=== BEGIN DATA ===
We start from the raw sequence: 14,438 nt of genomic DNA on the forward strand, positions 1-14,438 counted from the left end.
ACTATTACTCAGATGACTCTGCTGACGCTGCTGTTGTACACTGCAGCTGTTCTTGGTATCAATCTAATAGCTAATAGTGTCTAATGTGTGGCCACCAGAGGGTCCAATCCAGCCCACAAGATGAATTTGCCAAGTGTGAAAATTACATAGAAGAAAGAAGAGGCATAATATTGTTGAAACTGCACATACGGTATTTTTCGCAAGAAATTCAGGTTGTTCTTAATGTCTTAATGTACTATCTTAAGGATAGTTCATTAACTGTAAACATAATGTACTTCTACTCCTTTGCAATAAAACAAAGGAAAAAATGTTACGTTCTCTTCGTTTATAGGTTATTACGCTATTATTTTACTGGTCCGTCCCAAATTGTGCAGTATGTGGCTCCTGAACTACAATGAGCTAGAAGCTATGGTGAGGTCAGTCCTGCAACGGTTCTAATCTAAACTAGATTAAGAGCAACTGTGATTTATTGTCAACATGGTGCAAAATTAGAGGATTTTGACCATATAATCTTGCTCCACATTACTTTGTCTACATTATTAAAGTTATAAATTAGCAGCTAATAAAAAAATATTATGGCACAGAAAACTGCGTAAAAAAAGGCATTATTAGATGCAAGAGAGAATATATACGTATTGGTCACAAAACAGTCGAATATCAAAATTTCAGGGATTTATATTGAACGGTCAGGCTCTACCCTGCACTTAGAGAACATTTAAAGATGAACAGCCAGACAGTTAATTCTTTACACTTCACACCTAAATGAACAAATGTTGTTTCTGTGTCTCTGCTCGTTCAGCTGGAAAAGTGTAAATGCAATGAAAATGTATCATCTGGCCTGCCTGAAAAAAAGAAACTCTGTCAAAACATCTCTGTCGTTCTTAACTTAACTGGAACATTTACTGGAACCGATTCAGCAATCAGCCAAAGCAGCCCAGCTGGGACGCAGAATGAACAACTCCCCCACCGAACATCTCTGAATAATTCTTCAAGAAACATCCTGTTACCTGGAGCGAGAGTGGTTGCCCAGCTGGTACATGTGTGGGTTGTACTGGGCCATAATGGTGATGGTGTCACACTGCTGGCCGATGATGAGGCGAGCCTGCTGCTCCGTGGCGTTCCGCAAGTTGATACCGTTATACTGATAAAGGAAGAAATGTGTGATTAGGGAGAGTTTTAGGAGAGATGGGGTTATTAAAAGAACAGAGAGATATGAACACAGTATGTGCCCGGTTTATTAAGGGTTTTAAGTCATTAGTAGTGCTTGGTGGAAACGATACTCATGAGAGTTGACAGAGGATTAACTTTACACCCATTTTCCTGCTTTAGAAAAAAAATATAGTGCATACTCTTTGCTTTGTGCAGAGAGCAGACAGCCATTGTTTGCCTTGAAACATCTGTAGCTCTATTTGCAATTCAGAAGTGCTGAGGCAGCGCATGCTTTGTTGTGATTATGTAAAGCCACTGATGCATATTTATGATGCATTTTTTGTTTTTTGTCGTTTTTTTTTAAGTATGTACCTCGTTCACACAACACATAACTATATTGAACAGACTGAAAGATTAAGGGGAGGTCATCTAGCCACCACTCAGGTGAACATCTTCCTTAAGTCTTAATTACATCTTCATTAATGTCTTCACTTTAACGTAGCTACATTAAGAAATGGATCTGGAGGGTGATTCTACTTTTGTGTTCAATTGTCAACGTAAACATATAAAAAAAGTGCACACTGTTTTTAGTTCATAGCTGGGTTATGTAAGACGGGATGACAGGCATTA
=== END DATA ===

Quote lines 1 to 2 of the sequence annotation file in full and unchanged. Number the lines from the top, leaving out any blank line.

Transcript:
We start from the raw sequence: 14,438 nt of genomic DNA on the forward strand, positions 1-14,438 counted from the left end.
ACTATTACTCAGATGACTCTGCTGACGCTGCTGTTGTACACTGCAGCTGTTCTTGGTATCAATCTAATAGCTAATAGTGTCTAATGTGTGGCCACCAGAGGGTCCAATCCAGCCCACAAGATGAATTTGCCAAGTGTGAAAATTACATAGAAGAAAGAAGAGGCATAATATTGTTGAAACTGCACATACGGTATTTTTCGCAAGAAATTCAGGTTGTTCTTAATGTCTTAATGTACTATCTTAAGGATAGTTCATTAACTGTAAACATAATGTACTTCTACTCCTTTGCAATAAAACAAAGGAAAAAATGTTACGTTCTCTTCGTTTATAGGTTATTACGCTATTATTTTACTGGTCCGTCCCAAATTGTGCAGTATGTGGCTCCTGAACTACAATGAGCTAGAAGCTATGGTGAGGTCAGTCCTGCAACGGTTCTAATCTAAACTAGATTAAGAGCAACTGTGATTTATTGTCAACATGGTGCAAAATTAGAGGATTTTGACCATATAATCTTGCTCCACATTACTTTGTCTACATTATTAAAGTTATAAATTAGCAGCTAATAAAAAAATATTATGGCACAGAAAACTGCGTAAAAAAAGGCATTATTAGATGCAAGAGAGAATATATACGTATTGGTCACAAAACAGTCGAATATCAAAATTTCAGGGATTTATATTGAACGGTCAGGCTCTACCCTGCACTTAGAGAACATTTAAAGATGAACAGCCAGACAGTTAATTCTTTACACTTCACACCTAAATGAACAAATGTTGTTTCTGTGTCTCTGCTCGTTCAGCTGGAAAAGTGTAAATGCAATGAAAATGTATCATCTGGCCTGCCTGAAAAAAAGAAACTCTGTCAAAACATCTCTGTCGTTCTTAACTTAACTGGAACATTTACTGGAACCGATTCAGCAATCAGCCAAAGCAGCCCAGCTGGGACGCAGAATGAACAACTCCCCCACCGAACATCTCTGAATAATTCTTCAAGAAACATCCTGTTACCTGGAGCGAGAGTGGTTGCCCAGCTGGTACATGTGTGGGTTGTACTGGGCCATAATGGTGATGGTGTCACACTGCTGGCCGATGATGAGGCGAGCCTGCTGCTCCGTGGCGTTCCGCAAGTTGATACCGTTATACTGATAAAGGAAGAAATGTGTGATTAGGGAGAGTTTTAGGAGAGATGGGGTTATTAAAAGAACAGAGAGATATGAACACAGTATGTGCCCGGTTTATTAAGGGTTTTAAGTCATTAGTAGTGCTTGGTGGAAACGATACTCATGAGAGTTGACAGAGGATTAACTTTACACCCATTTTCCTGCTTTAGAAAAAAAATATAGTGCATACTCTTTGCTTTGTGCAGAGAGCAGACAGCCATTGTTTGCCTTGAAACATCTGTAGCTCTATTTGCAATTCAGAAGTGCTGAGGCAGCGCATGCTTTGTTGTGATTATGTAAAGCCACTGATGCATATTTATGATGCATTTTTTGTTTTTTGTCGTTTTTTTTTAAGTATGTACCTCGTTCACACAACACATAACTATATTGAACAGACTGAAAGATTAAGGGGAGGTCATCTAGCCACCACTCAGGTGAACATCTTCCTTAAGTCTTAATTACATCTTCATTAATGTCTTCACTTTAACGTAGCTACATTAAGAAATGGATCTGGAGGGTGATTCTACTTTTGTGTTCAATTGTCAACGTAAACATATAAAAAAAGTGCACACTGTTTTTAGTTCATAGCTGGGTTATGTAAGACGGGATGACAGGCATTA